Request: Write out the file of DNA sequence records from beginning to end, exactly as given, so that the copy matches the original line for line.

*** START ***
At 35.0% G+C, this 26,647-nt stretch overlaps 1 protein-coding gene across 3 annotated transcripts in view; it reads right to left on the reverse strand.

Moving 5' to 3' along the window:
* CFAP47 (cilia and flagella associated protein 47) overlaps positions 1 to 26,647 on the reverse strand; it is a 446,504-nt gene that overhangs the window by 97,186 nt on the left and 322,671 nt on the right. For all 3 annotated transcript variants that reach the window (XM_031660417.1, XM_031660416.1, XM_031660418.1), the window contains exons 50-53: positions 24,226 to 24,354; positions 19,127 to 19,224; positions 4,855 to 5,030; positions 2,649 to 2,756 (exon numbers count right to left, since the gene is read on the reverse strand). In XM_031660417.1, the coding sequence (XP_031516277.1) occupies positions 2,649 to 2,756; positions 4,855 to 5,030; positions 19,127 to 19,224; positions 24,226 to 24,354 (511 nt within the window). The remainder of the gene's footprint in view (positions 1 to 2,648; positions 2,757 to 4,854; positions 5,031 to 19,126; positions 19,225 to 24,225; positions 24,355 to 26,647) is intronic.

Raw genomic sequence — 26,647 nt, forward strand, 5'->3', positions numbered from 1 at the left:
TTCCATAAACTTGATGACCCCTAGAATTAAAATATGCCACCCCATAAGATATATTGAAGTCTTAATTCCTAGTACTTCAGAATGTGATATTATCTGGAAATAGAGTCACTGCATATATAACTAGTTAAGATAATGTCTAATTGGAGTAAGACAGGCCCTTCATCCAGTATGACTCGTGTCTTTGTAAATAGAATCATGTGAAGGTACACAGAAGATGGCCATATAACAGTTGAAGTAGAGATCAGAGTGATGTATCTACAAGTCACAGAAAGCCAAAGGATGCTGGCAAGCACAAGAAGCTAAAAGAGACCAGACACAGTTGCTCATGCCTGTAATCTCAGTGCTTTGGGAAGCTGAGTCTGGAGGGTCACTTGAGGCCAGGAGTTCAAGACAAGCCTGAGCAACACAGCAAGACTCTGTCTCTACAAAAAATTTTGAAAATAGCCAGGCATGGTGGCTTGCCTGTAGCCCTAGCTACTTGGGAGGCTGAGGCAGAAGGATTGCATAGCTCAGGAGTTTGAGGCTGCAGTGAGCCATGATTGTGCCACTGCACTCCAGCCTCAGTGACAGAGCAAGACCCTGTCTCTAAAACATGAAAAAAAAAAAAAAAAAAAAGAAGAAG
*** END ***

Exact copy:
At 35.0% G+C, this 26,647-nt stretch overlaps 1 protein-coding gene across 3 annotated transcripts in view; it reads right to left on the reverse strand.

Moving 5' to 3' along the window:
* CFAP47 (cilia and flagella associated protein 47) overlaps positions 1 to 26,647 on the reverse strand; it is a 446,504-nt gene that overhangs the window by 97,186 nt on the left and 322,671 nt on the right. For all 3 annotated transcript variants that reach the window (XM_031660417.1, XM_031660416.1, XM_031660418.1), the window contains exons 50-53: positions 24,226 to 24,354; positions 19,127 to 19,224; positions 4,855 to 5,030; positions 2,649 to 2,756 (exon numbers count right to left, since the gene is read on the reverse strand). In XM_031660417.1, the coding sequence (XP_031516277.1) occupies positions 2,649 to 2,756; positions 4,855 to 5,030; positions 19,127 to 19,224; positions 24,226 to 24,354 (511 nt within the window). The remainder of the gene's footprint in view (positions 1 to 2,648; positions 2,757 to 4,854; positions 5,031 to 19,126; positions 19,225 to 24,225; positions 24,355 to 26,647) is intronic.

Raw genomic sequence — 26,647 nt, forward strand, 5'->3', positions numbered from 1 at the left:
TTCCATAAACTTGATGACCCCTAGAATTAAAATATGCCACCCCATAAGATATATTGAAGTCTTAATTCCTAGTACTTCAGAATGTGATATTATCTGGAAATAGAGTCACTGCATATATAACTAGTTAAGATAATGTCTAATTGGAGTAAGACAGGCCCTTCATCCAGTATGACTCGTGTCTTTGTAAATAGAATCATGTGAAGGTACACAGAAGATGGCCATATAACAGTTGAAGTAGAGATCAGAGTGATGTATCTACAAGTCACAGAAAGCCAAAGGATGCTGGCAAGCACAAGAAGCTAAAAGAGACCAGACACAGTTGCTCATGCCTGTAATCTCAGTGCTTTGGGAAGCTGAGTCTGGAGGGTCACTTGAGGCCAGGAGTTCAAGACAAGCCTGAGCAACACAGCAAGACTCTGTCTCTACAAAAAATTTTGAAAATAGCCAGGCATGGTGGCTTGCCTGTAGCCCTAGCTACTTGGGAGGCTGAGGCAGAAGGATTGCATAGCTCAGGAGTTTGAGGCTGCAGTGAGCCATGATTGTGCCACTGCACTCCAGCCTCAGTGACAGAGCAAGACCCTGTCTCTAAAACATGAAAAAAAAAAAAAAAAAAAAGAAGAAG